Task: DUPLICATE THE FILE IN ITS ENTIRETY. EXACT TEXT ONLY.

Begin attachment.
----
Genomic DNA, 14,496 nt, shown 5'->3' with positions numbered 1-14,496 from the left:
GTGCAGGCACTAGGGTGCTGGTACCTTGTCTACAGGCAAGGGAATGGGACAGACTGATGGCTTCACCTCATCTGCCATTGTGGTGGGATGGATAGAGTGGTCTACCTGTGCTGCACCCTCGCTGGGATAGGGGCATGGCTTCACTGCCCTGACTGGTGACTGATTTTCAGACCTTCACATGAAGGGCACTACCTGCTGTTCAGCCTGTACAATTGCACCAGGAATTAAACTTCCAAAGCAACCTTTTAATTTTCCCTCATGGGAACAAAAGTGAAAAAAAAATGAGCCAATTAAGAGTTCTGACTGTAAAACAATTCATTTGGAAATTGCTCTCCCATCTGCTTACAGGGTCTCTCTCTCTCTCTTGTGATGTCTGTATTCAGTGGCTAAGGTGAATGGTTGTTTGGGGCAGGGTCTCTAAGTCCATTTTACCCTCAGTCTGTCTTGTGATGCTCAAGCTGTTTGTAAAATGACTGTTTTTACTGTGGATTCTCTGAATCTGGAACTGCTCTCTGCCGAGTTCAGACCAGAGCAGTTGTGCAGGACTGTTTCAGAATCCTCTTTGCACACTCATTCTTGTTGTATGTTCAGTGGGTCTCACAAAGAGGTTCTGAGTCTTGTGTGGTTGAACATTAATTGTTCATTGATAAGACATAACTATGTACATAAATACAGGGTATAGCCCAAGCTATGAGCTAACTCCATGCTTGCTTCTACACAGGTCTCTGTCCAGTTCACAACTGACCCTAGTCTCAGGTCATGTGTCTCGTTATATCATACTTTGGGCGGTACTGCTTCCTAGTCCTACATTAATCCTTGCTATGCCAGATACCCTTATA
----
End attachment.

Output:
Genomic DNA, 14,496 nt, shown 5'->3' with positions numbered 1-14,496 from the left:
GTGCAGGCACTAGGGTGCTGGTACCTTGTCTACAGGCAAGGGAATGGGACAGACTGATGGCTTCACCTCATCTGCCATTGTGGTGGGATGGATAGAGTGGTCTACCTGTGCTGCACCCTCGCTGGGATAGGGGCATGGCTTCACTGCCCTGACTGGTGACTGATTTTCAGACCTTCACATGAAGGGCACTACCTGCTGTTCAGCCTGTACAATTGCACCAGGAATTAAACTTCCAAAGCAACCTTTTAATTTTCCCTCATGGGAACAAAAGTGAAAAAAAAATGAGCCAATTAAGAGTTCTGACTGTAAAACAATTCATTTGGAAATTGCTCTCCCATCTGCTTACAGGGTCTCTCTCTCTCTCTTGTGATGTCTGTATTCAGTGGCTAAGGTGAATGGTTGTTTGGGGCAGGGTCTCTAAGTCCATTTTACCCTCAGTCTGTCTTGTGATGCTCAAGCTGTTTGTAAAATGACTGTTTTTACTGTGGATTCTCTGAATCTGGAACTGCTCTCTGCCGAGTTCAGACCAGAGCAGTTGTGCAGGACTGTTTCAGAATCCTCTTTGCACACTCATTCTTGTTGTATGTTCAGTGGGTCTCACAAAGAGGTTCTGAGTCTTGTGTGGTTGAACATTAATTGTTCATTGATAAGACATAACTATGTACATAAATACAGGGTATAGCCCAAGCTATGAGCTAACTCCATGCTTGCTTCTACACAGGTCTCTGTCCAGTTCACAACTGACCCTAGTCTCAGGTCATGTGTCTCGTTATATCATACTTTGGGCGGTACTGCTTCCTAGTCCTACATTAATCCTTGCTATGCCAGATACCCTTATA